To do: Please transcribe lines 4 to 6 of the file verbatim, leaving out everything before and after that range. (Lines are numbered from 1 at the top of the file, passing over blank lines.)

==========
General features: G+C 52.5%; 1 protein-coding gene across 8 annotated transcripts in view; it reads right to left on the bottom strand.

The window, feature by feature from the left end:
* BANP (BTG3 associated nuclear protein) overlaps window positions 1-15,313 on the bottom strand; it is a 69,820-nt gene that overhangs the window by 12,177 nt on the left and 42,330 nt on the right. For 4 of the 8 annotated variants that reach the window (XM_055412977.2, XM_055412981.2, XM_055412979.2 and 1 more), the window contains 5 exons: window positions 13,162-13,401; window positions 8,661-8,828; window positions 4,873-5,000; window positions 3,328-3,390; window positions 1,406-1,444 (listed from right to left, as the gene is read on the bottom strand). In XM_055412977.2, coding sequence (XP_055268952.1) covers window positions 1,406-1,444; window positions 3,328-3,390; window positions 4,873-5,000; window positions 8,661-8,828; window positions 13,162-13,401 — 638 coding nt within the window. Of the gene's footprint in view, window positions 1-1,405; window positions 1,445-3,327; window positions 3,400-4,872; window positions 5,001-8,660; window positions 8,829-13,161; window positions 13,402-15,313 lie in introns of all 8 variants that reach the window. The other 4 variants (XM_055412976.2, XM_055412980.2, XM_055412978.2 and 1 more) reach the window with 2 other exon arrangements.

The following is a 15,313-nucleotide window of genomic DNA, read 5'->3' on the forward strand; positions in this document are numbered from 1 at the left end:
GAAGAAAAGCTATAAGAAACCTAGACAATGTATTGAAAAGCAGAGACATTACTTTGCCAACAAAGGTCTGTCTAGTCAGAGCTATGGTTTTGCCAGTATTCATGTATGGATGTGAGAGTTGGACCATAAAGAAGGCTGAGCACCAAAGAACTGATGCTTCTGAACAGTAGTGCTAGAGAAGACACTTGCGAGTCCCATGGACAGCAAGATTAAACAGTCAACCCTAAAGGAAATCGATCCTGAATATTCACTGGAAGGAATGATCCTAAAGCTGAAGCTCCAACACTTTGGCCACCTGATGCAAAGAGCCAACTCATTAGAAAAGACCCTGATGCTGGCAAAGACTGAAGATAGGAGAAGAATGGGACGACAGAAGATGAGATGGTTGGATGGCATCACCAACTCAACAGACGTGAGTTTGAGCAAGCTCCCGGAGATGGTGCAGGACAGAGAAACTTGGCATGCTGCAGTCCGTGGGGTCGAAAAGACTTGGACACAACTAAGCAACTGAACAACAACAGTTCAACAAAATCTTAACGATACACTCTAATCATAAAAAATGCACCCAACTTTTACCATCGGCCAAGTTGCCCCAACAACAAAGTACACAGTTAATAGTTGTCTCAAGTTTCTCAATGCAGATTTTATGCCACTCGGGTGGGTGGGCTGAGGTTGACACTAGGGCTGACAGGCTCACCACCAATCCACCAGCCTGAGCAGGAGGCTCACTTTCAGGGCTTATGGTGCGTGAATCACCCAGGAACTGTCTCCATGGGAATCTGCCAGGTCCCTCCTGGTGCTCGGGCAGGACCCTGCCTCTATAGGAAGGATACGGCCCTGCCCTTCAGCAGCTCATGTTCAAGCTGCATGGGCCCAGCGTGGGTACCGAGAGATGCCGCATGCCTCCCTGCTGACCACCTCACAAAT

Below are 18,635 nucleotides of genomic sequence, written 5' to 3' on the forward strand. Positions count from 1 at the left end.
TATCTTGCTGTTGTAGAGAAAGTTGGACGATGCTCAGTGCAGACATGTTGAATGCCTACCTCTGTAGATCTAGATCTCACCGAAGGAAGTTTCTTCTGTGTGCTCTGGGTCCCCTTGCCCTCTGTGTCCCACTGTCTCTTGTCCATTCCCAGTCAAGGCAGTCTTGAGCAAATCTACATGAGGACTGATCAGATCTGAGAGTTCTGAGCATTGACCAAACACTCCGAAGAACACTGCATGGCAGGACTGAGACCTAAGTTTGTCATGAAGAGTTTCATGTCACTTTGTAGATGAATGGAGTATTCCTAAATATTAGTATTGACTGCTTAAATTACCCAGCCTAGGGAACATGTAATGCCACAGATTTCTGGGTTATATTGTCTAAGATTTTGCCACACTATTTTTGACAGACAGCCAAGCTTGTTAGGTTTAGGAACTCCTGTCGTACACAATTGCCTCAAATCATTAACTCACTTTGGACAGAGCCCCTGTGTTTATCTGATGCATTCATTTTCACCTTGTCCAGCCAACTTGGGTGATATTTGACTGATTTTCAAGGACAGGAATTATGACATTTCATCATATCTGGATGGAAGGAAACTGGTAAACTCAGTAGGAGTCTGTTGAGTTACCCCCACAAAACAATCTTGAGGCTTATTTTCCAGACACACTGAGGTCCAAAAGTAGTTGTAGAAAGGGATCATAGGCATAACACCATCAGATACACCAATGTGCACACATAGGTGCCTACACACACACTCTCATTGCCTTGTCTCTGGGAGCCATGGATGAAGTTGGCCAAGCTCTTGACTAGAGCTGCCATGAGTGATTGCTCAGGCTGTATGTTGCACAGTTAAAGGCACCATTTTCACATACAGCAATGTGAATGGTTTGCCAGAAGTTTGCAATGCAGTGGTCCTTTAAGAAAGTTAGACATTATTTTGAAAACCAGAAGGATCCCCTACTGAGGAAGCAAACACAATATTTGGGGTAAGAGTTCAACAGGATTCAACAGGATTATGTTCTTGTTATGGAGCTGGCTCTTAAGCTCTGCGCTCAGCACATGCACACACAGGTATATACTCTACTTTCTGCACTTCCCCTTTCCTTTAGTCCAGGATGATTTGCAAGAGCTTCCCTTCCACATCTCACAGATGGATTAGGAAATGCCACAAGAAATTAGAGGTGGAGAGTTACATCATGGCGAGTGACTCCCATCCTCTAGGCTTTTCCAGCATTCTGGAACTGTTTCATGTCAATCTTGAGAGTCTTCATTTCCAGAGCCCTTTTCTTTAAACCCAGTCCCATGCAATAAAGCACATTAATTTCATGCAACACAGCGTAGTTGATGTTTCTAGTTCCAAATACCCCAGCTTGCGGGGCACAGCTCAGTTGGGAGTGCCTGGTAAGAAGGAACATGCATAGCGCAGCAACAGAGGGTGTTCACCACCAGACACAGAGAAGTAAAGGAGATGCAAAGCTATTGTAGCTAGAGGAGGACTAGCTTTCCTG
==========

The following is a 15,313-nucleotide window of genomic DNA, read 5'->3' on the forward strand; positions in this document are numbered from 1 at the left end:
GAAGAAAAGCTATAAGAAACCTAGACAATGTATTGAAAAGCAGAGACATTACTTTGCCAACAAAGGTCTGTCTAGTCAGAGCTATGGTTTTGCCAGTATTCATGTATGGATGTGAGAGTTGGACCATAAAGAAGGCTGAGCACCAAAGAACTGATGCTTCTGAACAGTAGTGCTAGAGAAGACACTTGCGAGTCCCATGGACAGCAAGATTAAACAGTCAACCCTAAAGGAAATCGATCCTGAATATTCACTGGAAGGAATGATCCTAAAGCTGAAGCTCCAACACTTTGGCCACCTGATGCAAAGAGCCAACTCATTAGAAAAGACCCTGATGCTGGCAAAGACTGAAGATAGGAGAAGAATGGGACGACAGAAGATGAGATGGTTGGATGGCATCACCAACTCAACAGACGTGAGTTTGAGCAAGCTCCCGGAGATGGTGCAGGACAGAGAAACTTGGCATGCTGCAGTCCGTGGGGTCGAAAAGACTTGGACACAACTAAGCAACTGAACAACAACAGTTCAACAAAATCTTAACGATACACTCTAATCATAAAAAATGCACCCAACTTTTACCATCGGCCAAGTTGCCCCAACAACAAAGTACACAGTTAATAGTTGTCTCAAGTTTCTCAATGCAGATTTTATGCCACTCGGGTGGGTGGGCTGAGGTTGACACTAGGGCTGACAGGCTCACCACCAATCCACCAGCCTGAGCAGGAGGCTCACTTTCAGGGCTTATGGTGCGTGAATCACCCAGGAACTGTCTCCATGGGAATCTGCCAGGTCCCTCCTGGTGCTCGGGCAGGACCCTGCCTCTATAGGAAGGATACGGCCCTGCCCTTCAGCAGCTCATGTTCAAGCTGCATGGGCCCAGCGTGGGTACCGAGAGATGCCGCATGCCTCCCTGCTGACCACCTCACAAAT

Below are 18,635 nucleotides of genomic sequence, written 5' to 3' on the forward strand. Positions count from 1 at the left end.